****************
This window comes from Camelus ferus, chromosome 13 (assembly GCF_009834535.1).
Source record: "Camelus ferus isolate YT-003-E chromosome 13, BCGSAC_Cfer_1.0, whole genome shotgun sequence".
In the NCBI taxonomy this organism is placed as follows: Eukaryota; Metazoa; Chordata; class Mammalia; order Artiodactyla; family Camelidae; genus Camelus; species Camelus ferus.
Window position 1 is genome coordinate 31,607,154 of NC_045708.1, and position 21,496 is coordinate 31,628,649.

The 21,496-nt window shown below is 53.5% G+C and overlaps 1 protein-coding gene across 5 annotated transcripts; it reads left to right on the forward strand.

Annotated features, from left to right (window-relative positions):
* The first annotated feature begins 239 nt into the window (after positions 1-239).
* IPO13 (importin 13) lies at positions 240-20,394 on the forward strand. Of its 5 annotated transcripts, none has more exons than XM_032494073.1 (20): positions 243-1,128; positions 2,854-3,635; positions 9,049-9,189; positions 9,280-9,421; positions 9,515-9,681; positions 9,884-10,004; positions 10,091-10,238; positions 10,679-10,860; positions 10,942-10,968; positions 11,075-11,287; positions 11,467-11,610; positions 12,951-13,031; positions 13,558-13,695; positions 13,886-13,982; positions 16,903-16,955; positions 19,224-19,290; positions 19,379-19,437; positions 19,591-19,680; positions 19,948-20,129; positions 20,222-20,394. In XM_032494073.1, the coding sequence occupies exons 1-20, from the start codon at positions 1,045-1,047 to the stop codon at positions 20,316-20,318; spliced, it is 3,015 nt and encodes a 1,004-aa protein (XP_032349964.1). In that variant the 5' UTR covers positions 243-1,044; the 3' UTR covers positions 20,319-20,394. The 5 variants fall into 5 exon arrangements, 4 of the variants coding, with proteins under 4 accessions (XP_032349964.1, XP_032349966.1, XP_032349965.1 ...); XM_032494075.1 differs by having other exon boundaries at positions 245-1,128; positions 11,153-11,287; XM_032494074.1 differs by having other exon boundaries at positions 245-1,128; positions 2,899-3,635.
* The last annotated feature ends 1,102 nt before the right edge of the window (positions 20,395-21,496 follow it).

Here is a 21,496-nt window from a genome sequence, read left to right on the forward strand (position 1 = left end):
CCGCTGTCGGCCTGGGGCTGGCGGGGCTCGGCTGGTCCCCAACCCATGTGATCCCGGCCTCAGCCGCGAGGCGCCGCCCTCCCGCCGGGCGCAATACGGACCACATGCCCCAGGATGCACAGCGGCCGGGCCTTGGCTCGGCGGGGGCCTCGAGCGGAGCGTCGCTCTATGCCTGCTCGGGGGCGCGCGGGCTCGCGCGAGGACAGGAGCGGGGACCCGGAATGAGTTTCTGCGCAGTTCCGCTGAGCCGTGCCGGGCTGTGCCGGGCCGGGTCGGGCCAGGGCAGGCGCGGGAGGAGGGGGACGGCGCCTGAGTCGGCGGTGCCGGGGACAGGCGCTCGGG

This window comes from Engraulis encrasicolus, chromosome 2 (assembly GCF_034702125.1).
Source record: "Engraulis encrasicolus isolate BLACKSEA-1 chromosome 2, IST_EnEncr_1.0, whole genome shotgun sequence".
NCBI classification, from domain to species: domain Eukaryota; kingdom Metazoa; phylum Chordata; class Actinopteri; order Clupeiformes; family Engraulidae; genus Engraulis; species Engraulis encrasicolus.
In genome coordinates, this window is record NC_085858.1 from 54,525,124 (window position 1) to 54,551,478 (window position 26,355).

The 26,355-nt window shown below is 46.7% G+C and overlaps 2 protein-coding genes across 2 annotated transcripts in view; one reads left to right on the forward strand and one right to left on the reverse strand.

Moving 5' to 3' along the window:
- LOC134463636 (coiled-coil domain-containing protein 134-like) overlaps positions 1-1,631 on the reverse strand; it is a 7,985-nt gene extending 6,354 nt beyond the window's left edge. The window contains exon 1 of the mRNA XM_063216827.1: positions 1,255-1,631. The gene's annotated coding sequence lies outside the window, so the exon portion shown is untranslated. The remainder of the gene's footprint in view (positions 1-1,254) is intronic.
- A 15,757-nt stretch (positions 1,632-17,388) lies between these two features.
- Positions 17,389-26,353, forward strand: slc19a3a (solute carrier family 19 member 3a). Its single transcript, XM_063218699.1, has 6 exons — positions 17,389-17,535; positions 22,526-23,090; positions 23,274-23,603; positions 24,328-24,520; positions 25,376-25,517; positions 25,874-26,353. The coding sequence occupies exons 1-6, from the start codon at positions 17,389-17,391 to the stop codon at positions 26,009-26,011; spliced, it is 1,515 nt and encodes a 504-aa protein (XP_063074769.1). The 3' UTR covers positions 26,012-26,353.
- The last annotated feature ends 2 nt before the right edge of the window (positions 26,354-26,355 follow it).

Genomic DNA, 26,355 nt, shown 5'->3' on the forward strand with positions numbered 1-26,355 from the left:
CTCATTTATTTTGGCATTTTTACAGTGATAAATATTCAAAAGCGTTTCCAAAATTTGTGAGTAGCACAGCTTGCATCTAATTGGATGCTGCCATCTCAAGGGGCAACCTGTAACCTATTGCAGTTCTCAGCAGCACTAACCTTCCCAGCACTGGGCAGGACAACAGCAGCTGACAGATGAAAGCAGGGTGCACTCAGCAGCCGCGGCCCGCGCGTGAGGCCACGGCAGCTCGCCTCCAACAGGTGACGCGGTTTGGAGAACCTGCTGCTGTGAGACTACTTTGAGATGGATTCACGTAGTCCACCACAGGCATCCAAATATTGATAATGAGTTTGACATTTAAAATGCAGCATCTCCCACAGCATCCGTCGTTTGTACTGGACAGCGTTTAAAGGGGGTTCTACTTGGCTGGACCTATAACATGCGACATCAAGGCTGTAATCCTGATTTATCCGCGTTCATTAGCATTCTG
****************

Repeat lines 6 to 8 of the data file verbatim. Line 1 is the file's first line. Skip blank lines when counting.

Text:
Annotated features, from left to right (window-relative positions):
* The first annotated feature begins 239 nt into the window (after positions 1-239).
* IPO13 (importin 13) lies at positions 240-20,394 on the forward strand. Of its 5 annotated transcripts, none has more exons than XM_032494073.1 (20): positions 243-1,128; positions 2,854-3,635; positions 9,049-9,189; positions 9,280-9,421; positions 9,515-9,681; positions 9,884-10,004; positions 10,091-10,238; positions 10,679-10,860; positions 10,942-10,968; positions 11,075-11,287; positions 11,467-11,610; positions 12,951-13,031; positions 13,558-13,695; positions 13,886-13,982; positions 16,903-16,955; positions 19,224-19,290; positions 19,379-19,437; positions 19,591-19,680; positions 19,948-20,129; positions 20,222-20,394. In XM_032494073.1, the coding sequence occupies exons 1-20, from the start codon at positions 1,045-1,047 to the stop codon at positions 20,316-20,318; spliced, it is 3,015 nt and encodes a 1,004-aa protein (XP_032349964.1). In that variant the 5' UTR covers positions 243-1,044; the 3' UTR covers positions 20,319-20,394. The 5 variants fall into 5 exon arrangements, 4 of the variants coding, with proteins under 4 accessions (XP_032349964.1, XP_032349966.1, XP_032349965.1 ...); XM_032494075.1 differs by having other exon boundaries at positions 245-1,128; positions 11,153-11,287; XM_032494074.1 differs by having other exon boundaries at positions 245-1,128; positions 2,899-3,635.